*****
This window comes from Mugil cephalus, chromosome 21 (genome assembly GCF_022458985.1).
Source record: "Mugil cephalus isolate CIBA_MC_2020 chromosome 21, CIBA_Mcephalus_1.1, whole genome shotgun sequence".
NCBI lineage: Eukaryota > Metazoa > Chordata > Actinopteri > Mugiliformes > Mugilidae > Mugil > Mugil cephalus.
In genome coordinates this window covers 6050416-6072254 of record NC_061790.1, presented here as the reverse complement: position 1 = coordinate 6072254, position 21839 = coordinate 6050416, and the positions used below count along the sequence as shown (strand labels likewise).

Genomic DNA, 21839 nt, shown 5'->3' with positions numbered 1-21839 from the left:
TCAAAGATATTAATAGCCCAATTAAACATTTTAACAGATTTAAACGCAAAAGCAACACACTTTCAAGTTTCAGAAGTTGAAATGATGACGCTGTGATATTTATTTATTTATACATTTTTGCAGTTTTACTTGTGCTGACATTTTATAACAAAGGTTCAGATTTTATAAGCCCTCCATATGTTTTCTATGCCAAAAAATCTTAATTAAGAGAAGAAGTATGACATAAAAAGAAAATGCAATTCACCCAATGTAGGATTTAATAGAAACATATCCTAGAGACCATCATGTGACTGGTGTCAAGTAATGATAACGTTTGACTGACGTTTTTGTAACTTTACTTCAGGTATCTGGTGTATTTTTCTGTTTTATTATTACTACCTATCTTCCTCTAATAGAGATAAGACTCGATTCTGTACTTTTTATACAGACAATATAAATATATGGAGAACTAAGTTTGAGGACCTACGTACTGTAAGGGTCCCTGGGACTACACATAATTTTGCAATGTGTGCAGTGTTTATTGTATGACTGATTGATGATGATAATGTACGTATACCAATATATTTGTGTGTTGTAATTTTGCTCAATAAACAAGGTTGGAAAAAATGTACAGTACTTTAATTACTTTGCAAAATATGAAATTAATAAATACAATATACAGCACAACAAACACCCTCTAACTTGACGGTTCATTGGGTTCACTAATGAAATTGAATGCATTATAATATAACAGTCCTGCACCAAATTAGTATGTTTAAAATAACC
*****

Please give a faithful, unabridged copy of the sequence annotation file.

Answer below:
This window comes from Mugil cephalus, chromosome 21 (genome assembly GCF_022458985.1).
Source record: "Mugil cephalus isolate CIBA_MC_2020 chromosome 21, CIBA_Mcephalus_1.1, whole genome shotgun sequence".
NCBI lineage: Eukaryota > Metazoa > Chordata > Actinopteri > Mugiliformes > Mugilidae > Mugil > Mugil cephalus.
In genome coordinates this window covers 6050416-6072254 of record NC_061790.1, presented here as the reverse complement: position 1 = coordinate 6072254, position 21839 = coordinate 6050416, and the positions used below count along the sequence as shown (strand labels likewise).

Genomic DNA, 21839 nt, shown 5'->3' with positions numbered 1-21839 from the left:
TCAAAGATATTAATAGCCCAATTAAACATTTTAACAGATTTAAACGCAAAAGCAACACACTTTCAAGTTTCAGAAGTTGAAATGATGACGCTGTGATATTTATTTATTTATACATTTTTGCAGTTTTACTTGTGCTGACATTTTATAACAAAGGTTCAGATTTTATAAGCCCTCCATATGTTTTCTATGCCAAAAAATCTTAATTAAGAGAAGAAGTATGACATAAAAAGAAAATGCAATTCACCCAATGTAGGATTTAATAGAAACATATCCTAGAGACCATCATGTGACTGGTGTCAAGTAATGATAACGTTTGACTGACGTTTTTGTAACTTTACTTCAGGTATCTGGTGTATTTTTCTGTTTTATTATTACTACCTATCTTCCTCTAATAGAGATAAGACTCGATTCTGTACTTTTTATACAGACAATATAAATATATGGAGAACTAAGTTTGAGGACCTACGTACTGTAAGGGTCCCTGGGACTACACATAATTTTGCAATGTGTGCAGTGTTTATTGTATGACTGATTGATGATGATAATGTACGTATACCAATATATTTGTGTGTTGTAATTTTGCTCAATAAACAAGGTTGGAAAAAATGTACAGTACTTTAATTACTTTGCAAAATATGAAATTAATAAATACAATATACAGCACAACAAACACCCTCTAACTTGACGGTTCATTGGGTTCACTAATGAAATTGAATGCATTATAATATAACAGTCCTGCACCAAATTAGTATGTTTAAAATAACC